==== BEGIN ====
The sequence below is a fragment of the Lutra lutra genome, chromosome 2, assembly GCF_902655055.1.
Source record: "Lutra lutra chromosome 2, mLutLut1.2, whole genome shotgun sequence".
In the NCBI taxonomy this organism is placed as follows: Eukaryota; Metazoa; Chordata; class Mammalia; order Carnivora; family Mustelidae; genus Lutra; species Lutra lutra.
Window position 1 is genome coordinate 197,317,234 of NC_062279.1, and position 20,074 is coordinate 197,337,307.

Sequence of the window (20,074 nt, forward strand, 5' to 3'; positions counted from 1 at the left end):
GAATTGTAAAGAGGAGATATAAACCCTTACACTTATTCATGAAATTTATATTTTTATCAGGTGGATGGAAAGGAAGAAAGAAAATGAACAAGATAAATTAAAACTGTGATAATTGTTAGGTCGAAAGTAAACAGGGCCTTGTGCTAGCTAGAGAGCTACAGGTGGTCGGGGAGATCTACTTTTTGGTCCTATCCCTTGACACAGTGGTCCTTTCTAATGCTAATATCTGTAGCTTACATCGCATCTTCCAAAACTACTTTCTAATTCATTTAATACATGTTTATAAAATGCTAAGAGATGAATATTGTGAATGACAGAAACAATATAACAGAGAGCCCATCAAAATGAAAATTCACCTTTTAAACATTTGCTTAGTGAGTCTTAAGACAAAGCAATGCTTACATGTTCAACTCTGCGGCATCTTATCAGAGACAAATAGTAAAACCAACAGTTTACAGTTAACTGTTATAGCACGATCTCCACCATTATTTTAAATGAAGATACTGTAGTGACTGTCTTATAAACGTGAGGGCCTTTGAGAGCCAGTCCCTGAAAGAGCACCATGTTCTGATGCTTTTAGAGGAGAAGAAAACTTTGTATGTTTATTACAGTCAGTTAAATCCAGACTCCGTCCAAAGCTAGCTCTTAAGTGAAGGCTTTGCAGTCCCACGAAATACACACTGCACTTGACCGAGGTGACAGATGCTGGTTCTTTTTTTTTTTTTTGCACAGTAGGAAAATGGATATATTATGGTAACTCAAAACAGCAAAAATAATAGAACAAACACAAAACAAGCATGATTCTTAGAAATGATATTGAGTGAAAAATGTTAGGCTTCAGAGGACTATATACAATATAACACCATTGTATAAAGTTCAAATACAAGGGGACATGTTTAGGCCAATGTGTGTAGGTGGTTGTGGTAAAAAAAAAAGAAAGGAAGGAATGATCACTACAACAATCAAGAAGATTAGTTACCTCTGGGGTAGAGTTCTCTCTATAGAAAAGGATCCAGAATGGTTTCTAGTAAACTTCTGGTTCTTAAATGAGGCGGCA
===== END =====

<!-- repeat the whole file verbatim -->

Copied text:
The sequence below is a fragment of the Lutra lutra genome, chromosome 2, assembly GCF_902655055.1.
Source record: "Lutra lutra chromosome 2, mLutLut1.2, whole genome shotgun sequence".
In the NCBI taxonomy this organism is placed as follows: Eukaryota; Metazoa; Chordata; class Mammalia; order Carnivora; family Mustelidae; genus Lutra; species Lutra lutra.
Window position 1 is genome coordinate 197,317,234 of NC_062279.1, and position 20,074 is coordinate 197,337,307.

Sequence of the window (20,074 nt, forward strand, 5' to 3'; positions counted from 1 at the left end):
GAATTGTAAAGAGGAGATATAAACCCTTACACTTATTCATGAAATTTATATTTTTATCAGGTGGATGGAAAGGAAGAAAGAAAATGAACAAGATAAATTAAAACTGTGATAATTGTTAGGTCGAAAGTAAACAGGGCCTTGTGCTAGCTAGAGAGCTACAGGTGGTCGGGGAGATCTACTTTTTGGTCCTATCCCTTGACACAGTGGTCCTTTCTAATGCTAATATCTGTAGCTTACATCGCATCTTCCAAAACTACTTTCTAATTCATTTAATACATGTTTATAAAATGCTAAGAGATGAATATTGTGAATGACAGAAACAATATAACAGAGAGCCCATCAAAATGAAAATTCACCTTTTAAACATTTGCTTAGTGAGTCTTAAGACAAAGCAATGCTTACATGTTCAACTCTGCGGCATCTTATCAGAGACAAATAGTAAAACCAACAGTTTACAGTTAACTGTTATAGCACGATCTCCACCATTATTTTAAATGAAGATACTGTAGTGACTGTCTTATAAACGTGAGGGCCTTTGAGAGCCAGTCCCTGAAAGAGCACCATGTTCTGATGCTTTTAGAGGAGAAGAAAACTTTGTATGTTTATTACAGTCAGTTAAATCCAGACTCCGTCCAAAGCTAGCTCTTAAGTGAAGGCTTTGCAGTCCCACGAAATACACACTGCACTTGACCGAGGTGACAGATGCTGGTTCTTTTTTTTTTTTTTGCACAGTAGGAAAATGGATATATTATGGTAACTCAAAACAGCAAAAATAATAGAACAAACACAAAACAAGCATGATTCTTAGAAATGATATTGAGTGAAAAATGTTAGGCTTCAGAGGACTATATACAATATAACACCATTGTATAAAGTTCAAATACAAGGGGACATGTTTAGGCCAATGTGTGTAGGTGGTTGTGGTAAAAAAAAAAGAAAGGAAGGAATGATCACTACAACAATCAAGAAGATTAGTTACCTCTGGGGTAGAGTTCTCTCTATAGAAAAGGATCCAGAATGGTTTCTAGTAAACTTCTGGTTCTTAAATGAGGCGGCA